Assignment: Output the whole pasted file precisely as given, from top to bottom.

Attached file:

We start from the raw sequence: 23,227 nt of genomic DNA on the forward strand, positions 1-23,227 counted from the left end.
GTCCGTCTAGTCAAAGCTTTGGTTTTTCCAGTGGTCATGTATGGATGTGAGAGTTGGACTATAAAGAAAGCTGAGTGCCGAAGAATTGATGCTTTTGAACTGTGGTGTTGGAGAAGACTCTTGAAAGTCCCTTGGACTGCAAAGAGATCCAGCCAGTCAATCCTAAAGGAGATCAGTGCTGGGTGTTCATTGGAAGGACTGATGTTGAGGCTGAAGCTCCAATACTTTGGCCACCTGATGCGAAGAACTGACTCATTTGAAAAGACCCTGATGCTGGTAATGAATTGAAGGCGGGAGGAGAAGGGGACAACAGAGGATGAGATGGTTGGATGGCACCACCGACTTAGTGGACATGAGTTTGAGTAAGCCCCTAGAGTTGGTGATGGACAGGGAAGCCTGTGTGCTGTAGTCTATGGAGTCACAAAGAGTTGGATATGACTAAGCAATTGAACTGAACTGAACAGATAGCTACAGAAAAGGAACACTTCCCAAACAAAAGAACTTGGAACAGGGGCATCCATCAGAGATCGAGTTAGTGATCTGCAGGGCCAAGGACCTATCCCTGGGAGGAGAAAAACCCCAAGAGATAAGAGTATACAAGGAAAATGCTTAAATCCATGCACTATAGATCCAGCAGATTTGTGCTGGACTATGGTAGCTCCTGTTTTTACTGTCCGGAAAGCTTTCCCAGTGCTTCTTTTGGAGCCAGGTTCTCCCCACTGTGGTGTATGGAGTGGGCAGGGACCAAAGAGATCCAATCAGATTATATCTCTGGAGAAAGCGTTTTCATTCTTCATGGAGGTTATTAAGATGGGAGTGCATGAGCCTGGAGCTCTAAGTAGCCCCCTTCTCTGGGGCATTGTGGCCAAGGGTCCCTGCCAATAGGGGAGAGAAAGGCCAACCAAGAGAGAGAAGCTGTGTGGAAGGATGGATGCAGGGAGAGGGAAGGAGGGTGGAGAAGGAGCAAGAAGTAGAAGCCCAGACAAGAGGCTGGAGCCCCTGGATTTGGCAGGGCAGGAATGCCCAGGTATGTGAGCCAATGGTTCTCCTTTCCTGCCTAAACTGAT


We start from the raw sequence: 23,227 nt of genomic DNA on the forward strand, positions 1-23,227 counted from the left end.
GTCCGTCTAGTCAAAGCTTTGGTTTTTCCAGTGGTCATGTATGGATGTGAGAGTTGGACTATAAAGAAAGCTGAGTGCCGAAGAATTGATGCTTTTGAACTGTGGTGTTGGAGAAGACTCTTGAAAGTCCCTTGGACTGCAAAGAGATCCAGCCAGTCAATCCTAAAGGAGATCAGTGCTGGGTGTTCATTGGAAGGACTGATGTTGAGGCTGAAGCTCCAATACTTTGGCCACCTGATGCGAAGAACTGACTCATTTGAAAAGACCCTGATGCTGGTAATGAATTGAAGGCGGGAGGAGAAGGGGACAACAGAGGATGAGATGGTTGGATGGCACCACCGACTTAGTGGACATGAGTTTGAGTAAGCCCCTAGAGTTGGTGATGGACAGGGAAGCCTGTGTGCTGTAGTCTATGGAGTCACAAAGAGTTGGATATGACTAAGCAATTGAACTGAACTGAACAGATAGCTACAGAAAAGGAACACTTCCCAAACAAAAGAACTTGGAACAGGGGCATCCATCAGAGATCGAGTTAGTGATCTGCAGGGCCAAGGACCTATCCCTGGGAGGAGAAAAACCCCAAGAGATAAGAGTATACAAGGAAAATGCTTAAATCCATGCACTATAGATCCAGCAGATTTGTGCTGGACTATGGTAGCTCCTGTTTTTACTGTCCGGAAAGCTTTCCCAGTGCTTCTTTTGGAGCCAGGTTCTCCCCACTGTGGTGTATGGAGTGGGCAGGGACCAAAGAGATCCAATCAGATTATATCTCTGGAGAAAGCGTTTTCATTCTTCATGGAGGTTATTAAGATGGGAGTGCATGAGCCTGGAGCTCTAAGTAGCCCCCTTCTCTGGGGCATTGTGGCCAAGGGTCCCTGCCAATAGGGGAGAGAAAGGCCAACCAAGAGAGAGAAGCTGTGTGGAAGGATGGATGCAGGGAGAGGGAAGGAGGGTGGAGAAGGAGCAAGAAGTAGAAGCCCAGACAAGAGGCTGGAGCCCCTGGATTTGGCAGGGCAGGAATGCCCAGGTATGTGAGCCAATGGTTCTCCTTTCCTGCCTAAACTGAT